Overall, there are a lot of reasons to be optimistic about Ryans. The key will be overcoming the inevitable growing pains as Ryans and the staff gain experience. It’s also worth keeping an eye on the relationship between Ryans and GM Nick Caserio. This past year, the McNair family that owns the team ousted controversial executive Jack Easterby, who played a major role in bringing Caserio over from New England. The McNair’s also took a much bigger role in the search compared to the past two years. For a while, the Texans were heavily connected to Gannon, who is a favorite of Caserio’s. Even as they zeroed in on Ryans, some reports said there was a “faction” within the organization that still thought highly of Gannon. 

Caserio probably doesn’t have the cache to force Ryans out but it’s never a good thing for an organization when things devolve into a power struggle. Perhaps the two men will work well together but it’s worth pointing out that the ingredients for discord down the road seem to be there, whether they come to fruition or not.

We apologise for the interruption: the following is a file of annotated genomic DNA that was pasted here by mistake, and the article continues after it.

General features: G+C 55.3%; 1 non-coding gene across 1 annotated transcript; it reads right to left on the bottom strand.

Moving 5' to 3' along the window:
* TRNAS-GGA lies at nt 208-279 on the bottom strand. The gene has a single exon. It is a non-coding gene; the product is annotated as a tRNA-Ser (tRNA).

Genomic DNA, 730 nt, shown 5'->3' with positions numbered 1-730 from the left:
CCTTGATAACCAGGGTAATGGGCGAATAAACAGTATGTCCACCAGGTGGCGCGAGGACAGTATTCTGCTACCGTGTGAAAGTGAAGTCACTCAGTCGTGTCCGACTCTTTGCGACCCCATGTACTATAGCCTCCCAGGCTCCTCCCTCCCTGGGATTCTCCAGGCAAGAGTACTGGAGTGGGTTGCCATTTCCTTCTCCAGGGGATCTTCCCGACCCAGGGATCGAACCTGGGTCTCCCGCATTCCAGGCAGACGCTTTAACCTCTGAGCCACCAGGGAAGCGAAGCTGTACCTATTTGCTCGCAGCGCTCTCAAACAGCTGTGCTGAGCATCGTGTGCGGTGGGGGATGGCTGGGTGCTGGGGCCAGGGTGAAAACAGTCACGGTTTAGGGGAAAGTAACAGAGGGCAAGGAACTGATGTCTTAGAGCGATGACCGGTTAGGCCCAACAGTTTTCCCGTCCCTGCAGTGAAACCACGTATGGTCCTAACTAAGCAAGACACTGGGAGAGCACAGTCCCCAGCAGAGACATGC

This Week In Football

  • Despite a little bit of last-minute drama with his visit to the Saints last week, in the end the expected outcome came to pass between the Raiders and QB Derek Carr, as the team officially released him on Tuesday before the guarantees in his contract came due. We wrote about how that outcome always made a ton of sense last week in this section, so we won’t rehash things. Carr’s now free to sign with any team, including the Saints. Plenty of other teams should be interested too, like the Jets. The Panthers also came up on Tuesday when he was cut. Carr won’t be in a huge hurry to pick, however. For one, the level of interest by some teams could depend on what Packers QB Aaron Rodgers decides. If he retires or stays in Green Bay, Carr will be in greater demand as the top quarterback available, and he’ll have a month before free agency to take his time and find the best fit.